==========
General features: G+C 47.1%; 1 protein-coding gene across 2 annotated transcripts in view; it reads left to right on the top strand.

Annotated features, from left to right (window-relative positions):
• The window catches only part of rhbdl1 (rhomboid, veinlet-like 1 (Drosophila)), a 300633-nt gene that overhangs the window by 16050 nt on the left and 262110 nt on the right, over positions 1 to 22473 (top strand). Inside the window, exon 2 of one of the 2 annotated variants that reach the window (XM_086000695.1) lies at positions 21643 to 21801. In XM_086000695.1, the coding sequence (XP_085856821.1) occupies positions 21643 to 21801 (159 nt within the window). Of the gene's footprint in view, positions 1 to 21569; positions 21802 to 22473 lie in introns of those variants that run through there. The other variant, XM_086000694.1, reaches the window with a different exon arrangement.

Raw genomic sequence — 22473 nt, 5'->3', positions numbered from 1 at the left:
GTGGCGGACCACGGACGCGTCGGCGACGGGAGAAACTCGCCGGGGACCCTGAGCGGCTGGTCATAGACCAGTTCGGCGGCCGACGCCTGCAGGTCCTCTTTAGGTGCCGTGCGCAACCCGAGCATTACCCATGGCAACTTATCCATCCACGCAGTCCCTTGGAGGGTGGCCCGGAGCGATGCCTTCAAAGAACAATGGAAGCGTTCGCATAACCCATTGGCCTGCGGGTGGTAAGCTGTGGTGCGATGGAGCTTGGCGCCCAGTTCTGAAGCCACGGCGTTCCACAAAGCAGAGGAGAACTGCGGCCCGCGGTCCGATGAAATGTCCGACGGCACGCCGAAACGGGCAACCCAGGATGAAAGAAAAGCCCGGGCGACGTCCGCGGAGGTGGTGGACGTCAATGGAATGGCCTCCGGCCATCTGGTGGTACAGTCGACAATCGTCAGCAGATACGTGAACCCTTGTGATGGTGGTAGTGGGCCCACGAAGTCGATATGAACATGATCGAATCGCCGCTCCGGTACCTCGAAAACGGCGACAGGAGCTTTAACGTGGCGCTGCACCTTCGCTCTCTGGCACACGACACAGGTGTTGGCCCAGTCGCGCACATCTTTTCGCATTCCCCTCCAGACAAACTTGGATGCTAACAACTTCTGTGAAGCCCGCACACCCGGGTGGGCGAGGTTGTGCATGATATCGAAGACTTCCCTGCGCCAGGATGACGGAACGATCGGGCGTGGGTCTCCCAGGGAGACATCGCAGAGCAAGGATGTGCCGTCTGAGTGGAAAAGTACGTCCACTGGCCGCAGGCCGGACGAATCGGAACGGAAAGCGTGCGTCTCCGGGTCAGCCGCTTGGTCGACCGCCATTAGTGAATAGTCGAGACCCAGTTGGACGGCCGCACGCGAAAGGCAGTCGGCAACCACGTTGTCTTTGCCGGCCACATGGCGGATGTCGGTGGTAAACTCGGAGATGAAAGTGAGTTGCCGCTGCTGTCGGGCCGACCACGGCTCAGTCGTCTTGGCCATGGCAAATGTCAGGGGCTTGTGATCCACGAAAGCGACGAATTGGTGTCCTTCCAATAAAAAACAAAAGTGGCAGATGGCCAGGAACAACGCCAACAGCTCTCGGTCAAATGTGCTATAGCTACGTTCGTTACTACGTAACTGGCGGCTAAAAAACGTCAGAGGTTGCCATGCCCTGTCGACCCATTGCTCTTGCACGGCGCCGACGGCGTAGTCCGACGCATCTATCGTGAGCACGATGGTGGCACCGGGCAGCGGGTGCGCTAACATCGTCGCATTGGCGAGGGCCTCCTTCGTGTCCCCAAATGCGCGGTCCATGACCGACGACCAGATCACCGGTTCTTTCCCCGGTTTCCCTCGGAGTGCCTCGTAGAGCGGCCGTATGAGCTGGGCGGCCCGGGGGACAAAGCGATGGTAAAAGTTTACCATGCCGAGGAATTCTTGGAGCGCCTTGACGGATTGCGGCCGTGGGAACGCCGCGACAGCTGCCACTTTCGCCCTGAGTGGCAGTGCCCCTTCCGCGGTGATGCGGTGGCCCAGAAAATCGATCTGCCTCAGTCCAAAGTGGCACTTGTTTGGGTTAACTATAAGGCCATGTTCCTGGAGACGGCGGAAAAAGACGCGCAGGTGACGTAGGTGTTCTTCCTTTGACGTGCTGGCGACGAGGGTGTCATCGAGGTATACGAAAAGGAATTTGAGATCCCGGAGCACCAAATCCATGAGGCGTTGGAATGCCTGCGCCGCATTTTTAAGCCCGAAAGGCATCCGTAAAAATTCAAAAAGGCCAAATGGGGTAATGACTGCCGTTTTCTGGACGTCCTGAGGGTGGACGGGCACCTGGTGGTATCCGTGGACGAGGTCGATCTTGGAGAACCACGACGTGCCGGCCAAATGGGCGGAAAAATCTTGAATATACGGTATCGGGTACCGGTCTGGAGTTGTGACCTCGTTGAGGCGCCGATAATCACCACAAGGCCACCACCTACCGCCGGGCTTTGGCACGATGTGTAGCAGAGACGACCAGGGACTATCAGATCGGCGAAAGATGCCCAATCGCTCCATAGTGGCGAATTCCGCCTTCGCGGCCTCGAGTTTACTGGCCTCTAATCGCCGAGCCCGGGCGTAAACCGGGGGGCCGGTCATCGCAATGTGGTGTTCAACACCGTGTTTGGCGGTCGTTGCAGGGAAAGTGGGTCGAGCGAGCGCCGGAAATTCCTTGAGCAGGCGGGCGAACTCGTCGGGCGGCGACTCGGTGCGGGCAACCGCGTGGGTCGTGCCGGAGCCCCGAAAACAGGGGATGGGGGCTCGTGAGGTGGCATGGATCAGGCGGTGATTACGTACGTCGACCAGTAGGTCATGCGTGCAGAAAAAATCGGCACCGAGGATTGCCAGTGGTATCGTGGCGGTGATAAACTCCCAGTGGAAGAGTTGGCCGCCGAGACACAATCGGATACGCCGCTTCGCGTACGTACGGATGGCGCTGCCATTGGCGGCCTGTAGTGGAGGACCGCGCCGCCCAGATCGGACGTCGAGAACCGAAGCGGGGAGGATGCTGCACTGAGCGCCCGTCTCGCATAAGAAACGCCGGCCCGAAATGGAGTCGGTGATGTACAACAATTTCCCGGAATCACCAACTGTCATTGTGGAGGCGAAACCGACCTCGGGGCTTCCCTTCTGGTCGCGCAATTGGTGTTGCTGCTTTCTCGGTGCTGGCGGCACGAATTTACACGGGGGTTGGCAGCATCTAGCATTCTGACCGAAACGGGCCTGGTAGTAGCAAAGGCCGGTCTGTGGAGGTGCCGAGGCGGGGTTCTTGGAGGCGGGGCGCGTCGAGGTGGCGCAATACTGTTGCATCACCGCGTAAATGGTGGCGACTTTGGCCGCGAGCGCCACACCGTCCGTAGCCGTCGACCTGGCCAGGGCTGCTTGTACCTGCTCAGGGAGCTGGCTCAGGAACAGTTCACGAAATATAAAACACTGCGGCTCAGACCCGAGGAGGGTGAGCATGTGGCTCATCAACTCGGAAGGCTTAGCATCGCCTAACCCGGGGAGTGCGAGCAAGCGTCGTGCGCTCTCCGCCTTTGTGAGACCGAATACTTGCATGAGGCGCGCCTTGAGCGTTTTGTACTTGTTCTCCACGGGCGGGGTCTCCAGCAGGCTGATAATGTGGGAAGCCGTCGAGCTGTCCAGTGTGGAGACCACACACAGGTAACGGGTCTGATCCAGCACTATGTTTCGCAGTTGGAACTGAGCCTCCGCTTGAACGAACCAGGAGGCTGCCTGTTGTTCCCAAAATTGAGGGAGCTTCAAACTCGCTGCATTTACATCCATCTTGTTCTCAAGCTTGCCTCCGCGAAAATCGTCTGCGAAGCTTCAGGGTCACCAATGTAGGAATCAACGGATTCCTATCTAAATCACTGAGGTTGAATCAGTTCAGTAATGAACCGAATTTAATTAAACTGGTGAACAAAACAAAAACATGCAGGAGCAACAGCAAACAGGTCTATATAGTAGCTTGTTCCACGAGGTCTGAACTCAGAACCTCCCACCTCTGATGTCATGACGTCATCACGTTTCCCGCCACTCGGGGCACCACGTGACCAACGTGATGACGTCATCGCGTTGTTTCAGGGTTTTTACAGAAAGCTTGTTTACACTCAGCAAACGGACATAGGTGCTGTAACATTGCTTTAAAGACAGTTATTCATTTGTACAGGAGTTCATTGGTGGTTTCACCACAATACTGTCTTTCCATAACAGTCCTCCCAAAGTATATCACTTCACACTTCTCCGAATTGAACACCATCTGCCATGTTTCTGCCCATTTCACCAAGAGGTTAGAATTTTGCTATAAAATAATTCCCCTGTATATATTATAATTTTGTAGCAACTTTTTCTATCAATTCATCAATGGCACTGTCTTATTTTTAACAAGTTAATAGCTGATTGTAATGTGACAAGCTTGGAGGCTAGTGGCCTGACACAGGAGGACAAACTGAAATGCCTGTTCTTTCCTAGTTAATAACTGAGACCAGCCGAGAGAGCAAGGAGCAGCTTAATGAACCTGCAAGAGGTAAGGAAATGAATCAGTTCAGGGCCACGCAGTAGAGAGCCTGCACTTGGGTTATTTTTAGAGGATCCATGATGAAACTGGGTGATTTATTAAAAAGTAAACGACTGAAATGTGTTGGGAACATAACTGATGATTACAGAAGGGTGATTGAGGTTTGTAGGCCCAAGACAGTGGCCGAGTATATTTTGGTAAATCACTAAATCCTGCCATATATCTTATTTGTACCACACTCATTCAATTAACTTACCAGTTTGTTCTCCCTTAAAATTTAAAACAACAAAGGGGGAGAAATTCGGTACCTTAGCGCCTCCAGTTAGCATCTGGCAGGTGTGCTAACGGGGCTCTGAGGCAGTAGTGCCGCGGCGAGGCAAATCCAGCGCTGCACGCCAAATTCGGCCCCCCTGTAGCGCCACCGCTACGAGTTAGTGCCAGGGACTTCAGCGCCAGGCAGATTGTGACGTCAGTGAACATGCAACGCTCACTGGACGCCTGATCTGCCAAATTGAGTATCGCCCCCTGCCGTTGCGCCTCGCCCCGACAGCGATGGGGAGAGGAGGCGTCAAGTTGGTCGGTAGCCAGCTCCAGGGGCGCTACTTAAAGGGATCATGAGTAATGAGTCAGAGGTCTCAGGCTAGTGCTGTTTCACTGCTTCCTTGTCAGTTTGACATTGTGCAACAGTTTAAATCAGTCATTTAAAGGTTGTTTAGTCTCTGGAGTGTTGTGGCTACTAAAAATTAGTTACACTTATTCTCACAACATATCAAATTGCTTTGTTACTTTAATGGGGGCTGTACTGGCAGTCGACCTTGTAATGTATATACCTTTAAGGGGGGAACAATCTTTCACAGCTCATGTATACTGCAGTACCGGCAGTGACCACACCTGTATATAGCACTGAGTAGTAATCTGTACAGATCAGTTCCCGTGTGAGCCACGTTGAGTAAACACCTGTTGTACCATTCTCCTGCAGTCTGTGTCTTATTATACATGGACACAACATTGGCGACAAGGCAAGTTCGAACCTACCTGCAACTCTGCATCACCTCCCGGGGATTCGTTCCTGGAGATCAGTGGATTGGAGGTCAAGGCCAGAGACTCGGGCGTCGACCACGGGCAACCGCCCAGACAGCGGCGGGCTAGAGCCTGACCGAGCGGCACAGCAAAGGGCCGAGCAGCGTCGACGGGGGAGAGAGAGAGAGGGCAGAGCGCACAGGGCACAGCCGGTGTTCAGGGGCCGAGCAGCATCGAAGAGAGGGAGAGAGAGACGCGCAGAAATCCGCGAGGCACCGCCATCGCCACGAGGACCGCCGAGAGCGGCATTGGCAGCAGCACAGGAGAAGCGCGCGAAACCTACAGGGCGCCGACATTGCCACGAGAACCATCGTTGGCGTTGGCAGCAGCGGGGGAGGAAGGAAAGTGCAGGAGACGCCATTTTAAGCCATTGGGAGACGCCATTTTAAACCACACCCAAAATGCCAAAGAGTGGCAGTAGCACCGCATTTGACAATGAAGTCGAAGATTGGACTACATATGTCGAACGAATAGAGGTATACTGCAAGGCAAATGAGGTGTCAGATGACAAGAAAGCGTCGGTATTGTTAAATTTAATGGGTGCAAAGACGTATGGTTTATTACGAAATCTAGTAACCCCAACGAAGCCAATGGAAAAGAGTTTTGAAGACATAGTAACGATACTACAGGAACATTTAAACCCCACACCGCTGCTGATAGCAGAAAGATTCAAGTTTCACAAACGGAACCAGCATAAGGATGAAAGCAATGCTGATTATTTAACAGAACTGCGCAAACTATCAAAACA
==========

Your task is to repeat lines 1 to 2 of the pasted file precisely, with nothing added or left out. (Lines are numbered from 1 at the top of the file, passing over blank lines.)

General features: G+C 47.1%; 1 protein-coding gene across 2 annotated transcripts in view; it reads left to right on the top strand.

Annotated features, from left to right (window-relative positions):